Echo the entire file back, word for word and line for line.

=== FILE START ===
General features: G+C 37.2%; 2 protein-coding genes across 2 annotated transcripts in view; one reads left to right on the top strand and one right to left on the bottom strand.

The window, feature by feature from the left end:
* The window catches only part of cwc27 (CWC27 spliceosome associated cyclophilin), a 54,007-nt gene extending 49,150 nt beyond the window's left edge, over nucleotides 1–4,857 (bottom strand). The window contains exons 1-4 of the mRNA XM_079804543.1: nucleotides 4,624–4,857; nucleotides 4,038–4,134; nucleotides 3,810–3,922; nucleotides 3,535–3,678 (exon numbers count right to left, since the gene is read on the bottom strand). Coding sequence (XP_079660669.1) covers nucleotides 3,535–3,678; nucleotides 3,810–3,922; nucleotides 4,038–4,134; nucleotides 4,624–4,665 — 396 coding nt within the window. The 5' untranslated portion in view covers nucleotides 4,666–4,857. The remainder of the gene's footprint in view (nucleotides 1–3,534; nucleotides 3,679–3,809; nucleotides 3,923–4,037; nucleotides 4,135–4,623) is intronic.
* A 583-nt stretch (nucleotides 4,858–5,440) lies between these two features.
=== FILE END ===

General features: G+C 37.2%; 2 protein-coding genes across 2 annotated transcripts in view; one reads left to right on the top strand and one right to left on the bottom strand.

The window, feature by feature from the left end:
* The window catches only part of cwc27 (CWC27 spliceosome associated cyclophilin), a 54,007-nt gene extending 49,150 nt beyond the window's left edge, over nucleotides 1–4,857 (bottom strand). The window contains exons 1-4 of the mRNA XM_079804543.1: nucleotides 4,624–4,857; nucleotides 4,038–4,134; nucleotides 3,810–3,922; nucleotides 3,535–3,678 (exon numbers count right to left, since the gene is read on the bottom strand). Coding sequence (XP_079660669.1) covers nucleotides 3,535–3,678; nucleotides 3,810–3,922; nucleotides 4,038–4,134; nucleotides 4,624–4,665 — 396 coding nt within the window. The 5' untranslated portion in view covers nucleotides 4,666–4,857. The remainder of the gene's footprint in view (nucleotides 1–3,534; nucleotides 3,679–3,809; nucleotides 3,923–4,037; nucleotides 4,135–4,623) is intronic.
* A 583-nt stretch (nucleotides 4,858–5,440) lies between these two features.